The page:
You do know what God is after in your own life, don’t you? Maybe that’s why we stay so busy—to avoid knowing, so we can avoid dealing with it.
And you do know that the “quick fix” doesn’t ever work. Simply telling myself, “You are too busy, John. You’ve got to slow down,” is about as effective as telling an addict to quit. (Has it worked for you?)
There are forces driving the way I live, reasons and compulsions written deep in my soul. I know where my pushing and striving come from. They come from unbelief, from some deep fear that it’s all up to me. Life is up to me. I’ve got to make as much headway as I can before the bottom drops out. Make hay while the sun shines ’cause it isn’t always going to shine and what’s that underlying dread? God is not just after behavior modification (as in, stop it), but real and deep and lasting change.
And that brings me to another assumption that we must hold if we would walk with God—true holiness requires the healing of our souls.
How blessed is God! And what a blessing he is! He’s the Father of our Master, Jesus Christ, and takes us to the high places of blessing in him. Long before he laid down earth’s foundations, he had us in mind, had settled on us as the focus of his love, to be made whole and holy by his love. (Ephesians 1:3–4 msg)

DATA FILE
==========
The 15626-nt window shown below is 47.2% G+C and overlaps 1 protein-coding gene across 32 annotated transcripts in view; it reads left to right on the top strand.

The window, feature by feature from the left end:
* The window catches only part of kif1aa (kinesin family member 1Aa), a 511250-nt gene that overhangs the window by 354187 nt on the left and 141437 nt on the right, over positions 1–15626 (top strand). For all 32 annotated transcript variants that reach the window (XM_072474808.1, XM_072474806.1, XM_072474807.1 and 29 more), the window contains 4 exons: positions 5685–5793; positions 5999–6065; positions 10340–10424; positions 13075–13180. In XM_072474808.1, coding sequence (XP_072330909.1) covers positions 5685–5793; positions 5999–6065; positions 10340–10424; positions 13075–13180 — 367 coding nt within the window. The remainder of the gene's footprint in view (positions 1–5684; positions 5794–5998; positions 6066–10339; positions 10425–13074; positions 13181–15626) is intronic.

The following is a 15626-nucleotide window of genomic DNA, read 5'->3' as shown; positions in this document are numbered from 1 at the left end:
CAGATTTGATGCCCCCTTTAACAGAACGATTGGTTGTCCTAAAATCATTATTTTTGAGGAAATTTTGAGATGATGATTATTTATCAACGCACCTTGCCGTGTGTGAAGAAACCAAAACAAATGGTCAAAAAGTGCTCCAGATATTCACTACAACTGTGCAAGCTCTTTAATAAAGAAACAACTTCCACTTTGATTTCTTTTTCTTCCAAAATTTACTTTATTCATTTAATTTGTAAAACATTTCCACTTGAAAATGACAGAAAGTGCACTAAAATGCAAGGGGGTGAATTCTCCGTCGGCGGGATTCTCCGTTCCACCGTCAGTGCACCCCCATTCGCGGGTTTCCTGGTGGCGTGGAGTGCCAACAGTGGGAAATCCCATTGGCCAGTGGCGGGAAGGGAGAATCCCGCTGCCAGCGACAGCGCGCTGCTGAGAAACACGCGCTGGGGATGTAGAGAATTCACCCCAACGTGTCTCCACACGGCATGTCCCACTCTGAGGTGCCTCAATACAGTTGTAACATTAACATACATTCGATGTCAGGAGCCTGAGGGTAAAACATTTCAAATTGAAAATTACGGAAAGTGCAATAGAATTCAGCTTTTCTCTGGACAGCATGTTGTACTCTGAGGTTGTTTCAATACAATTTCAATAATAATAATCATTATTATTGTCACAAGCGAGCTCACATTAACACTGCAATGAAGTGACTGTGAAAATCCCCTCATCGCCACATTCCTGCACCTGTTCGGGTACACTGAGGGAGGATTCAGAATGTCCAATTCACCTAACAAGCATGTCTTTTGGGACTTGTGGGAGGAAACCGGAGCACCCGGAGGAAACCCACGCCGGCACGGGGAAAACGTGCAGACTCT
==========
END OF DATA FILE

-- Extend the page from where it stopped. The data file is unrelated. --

Whole and holy. The two go hand in hand. Oh, how important this is. You can’t find the holiness you want without deep wholeness. And you can’t find the wholeness you want without deep holiness. You can’t simply tell the meth addict to quit. She does need to quit, but she requires profound healing to be able to quit. You can’t just tell a raging man to stop losing his temper. He would love to stop. He’d give anything to stop. He doesn’t know how. He doesn’t know all the forces within him that swell up and overwhelm him with anger. Telling him to stop raging is like telling him to hold back the sea.
For too long there have been two camps in Christendom. One is the holiness, or “righteousness,” crowd. They are the folks holding up the standard, preaching a message of moral purity. The results have been . . . mixed. Some morality, and a great deal of guilt and shame. Very little lasting change comes from this approach. Hey, I’m all for purity. It’s just that you can’t get there without the healing of your soul.
God disciplines us for our good, that we may share in his holiness. No discipline seems pleasant at the time, but painful. Later on, however, it produces a harvest of righteousness and peace for those who have been trained by it.